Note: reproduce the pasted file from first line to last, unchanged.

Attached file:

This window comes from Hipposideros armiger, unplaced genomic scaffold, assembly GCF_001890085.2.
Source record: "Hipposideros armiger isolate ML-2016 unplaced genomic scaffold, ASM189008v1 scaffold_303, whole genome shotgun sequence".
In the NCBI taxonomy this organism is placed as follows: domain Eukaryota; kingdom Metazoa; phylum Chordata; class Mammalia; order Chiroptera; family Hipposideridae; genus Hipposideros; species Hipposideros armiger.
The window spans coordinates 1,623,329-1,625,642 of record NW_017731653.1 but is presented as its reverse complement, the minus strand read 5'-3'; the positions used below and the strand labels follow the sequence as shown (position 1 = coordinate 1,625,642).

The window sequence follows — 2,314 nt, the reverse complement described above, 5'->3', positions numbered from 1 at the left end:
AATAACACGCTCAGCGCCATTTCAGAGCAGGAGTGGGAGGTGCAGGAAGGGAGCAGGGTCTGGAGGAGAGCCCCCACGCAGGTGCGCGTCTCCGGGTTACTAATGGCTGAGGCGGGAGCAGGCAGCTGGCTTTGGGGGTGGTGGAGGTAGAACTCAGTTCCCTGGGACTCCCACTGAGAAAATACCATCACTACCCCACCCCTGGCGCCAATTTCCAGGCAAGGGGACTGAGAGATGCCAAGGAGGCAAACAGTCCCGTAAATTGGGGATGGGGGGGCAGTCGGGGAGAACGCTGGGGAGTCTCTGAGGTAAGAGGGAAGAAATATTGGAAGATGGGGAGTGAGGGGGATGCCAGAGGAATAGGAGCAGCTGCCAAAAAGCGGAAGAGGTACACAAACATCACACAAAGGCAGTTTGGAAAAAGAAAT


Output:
This window comes from Hipposideros armiger, unplaced genomic scaffold, assembly GCF_001890085.2.
Source record: "Hipposideros armiger isolate ML-2016 unplaced genomic scaffold, ASM189008v1 scaffold_303, whole genome shotgun sequence".
In the NCBI taxonomy this organism is placed as follows: domain Eukaryota; kingdom Metazoa; phylum Chordata; class Mammalia; order Chiroptera; family Hipposideridae; genus Hipposideros; species Hipposideros armiger.
The window spans coordinates 1,623,329-1,625,642 of record NW_017731653.1 but is presented as its reverse complement, the minus strand read 5'-3'; the positions used below and the strand labels follow the sequence as shown (position 1 = coordinate 1,625,642).

The window sequence follows — 2,314 nt, the reverse complement described above, 5'->3', positions numbered from 1 at the left end:
AATAACACGCTCAGCGCCATTTCAGAGCAGGAGTGGGAGGTGCAGGAAGGGAGCAGGGTCTGGAGGAGAGCCCCCACGCAGGTGCGCGTCTCCGGGTTACTAATGGCTGAGGCGGGAGCAGGCAGCTGGCTTTGGGGGTGGTGGAGGTAGAACTCAGTTCCCTGGGACTCCCACTGAGAAAATACCATCACTACCCCACCCCTGGCGCCAATTTCCAGGCAAGGGGACTGAGAGATGCCAAGGAGGCAAACAGTCCCGTAAATTGGGGATGGGGGGGCAGTCGGGGAGAACGCTGGGGAGTCTCTGAGGTAAGAGGGAAGAAATATTGGAAGATGGGGAGTGAGGGGGATGCCAGAGGAATAGGAGCAGCTGCCAAAAAGCGGAAGAGGTACACAAACATCACACAAAGGCAGTTTGGAAAAAGAAAT